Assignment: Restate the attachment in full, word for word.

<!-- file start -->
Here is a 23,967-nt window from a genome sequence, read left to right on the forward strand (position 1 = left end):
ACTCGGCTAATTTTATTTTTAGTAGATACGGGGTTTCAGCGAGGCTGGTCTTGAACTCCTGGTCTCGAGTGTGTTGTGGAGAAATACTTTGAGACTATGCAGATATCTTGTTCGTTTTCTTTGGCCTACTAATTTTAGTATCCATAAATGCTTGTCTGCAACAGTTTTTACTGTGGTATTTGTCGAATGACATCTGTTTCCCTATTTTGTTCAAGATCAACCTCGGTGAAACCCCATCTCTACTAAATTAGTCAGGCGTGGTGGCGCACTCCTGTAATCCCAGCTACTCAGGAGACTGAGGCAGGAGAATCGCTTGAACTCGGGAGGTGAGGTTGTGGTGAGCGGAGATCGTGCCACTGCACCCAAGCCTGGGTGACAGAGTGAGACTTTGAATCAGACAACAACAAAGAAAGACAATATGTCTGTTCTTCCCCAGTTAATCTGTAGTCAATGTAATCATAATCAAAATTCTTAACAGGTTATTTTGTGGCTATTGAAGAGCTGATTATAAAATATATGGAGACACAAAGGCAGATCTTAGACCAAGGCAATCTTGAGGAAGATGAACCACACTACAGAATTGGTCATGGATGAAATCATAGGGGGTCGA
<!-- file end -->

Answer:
Here is a 23,967-nt window from a genome sequence, read left to right on the forward strand (position 1 = left end):
ACTCGGCTAATTTTATTTTTAGTAGATACGGGGTTTCAGCGAGGCTGGTCTTGAACTCCTGGTCTCGAGTGTGTTGTGGAGAAATACTTTGAGACTATGCAGATATCTTGTTCGTTTTCTTTGGCCTACTAATTTTAGTATCCATAAATGCTTGTCTGCAACAGTTTTTACTGTGGTATTTGTCGAATGACATCTGTTTCCCTATTTTGTTCAAGATCAACCTCGGTGAAACCCCATCTCTACTAAATTAGTCAGGCGTGGTGGCGCACTCCTGTAATCCCAGCTACTCAGGAGACTGAGGCAGGAGAATCGCTTGAACTCGGGAGGTGAGGTTGTGGTGAGCGGAGATCGTGCCACTGCACCCAAGCCTGGGTGACAGAGTGAGACTTTGAATCAGACAACAACAAAGAAAGACAATATGTCTGTTCTTCCCCAGTTAATCTGTAGTCAATGTAATCATAATCAAAATTCTTAACAGGTTATTTTGTGGCTATTGAAGAGCTGATTATAAAATATATGGAGACACAAAGGCAGATCTTAGACCAAGGCAATCTTGAGGAAGATGAACCACACTACAGAATTGGTCATGGATGAAATCATAGGGGGTCGA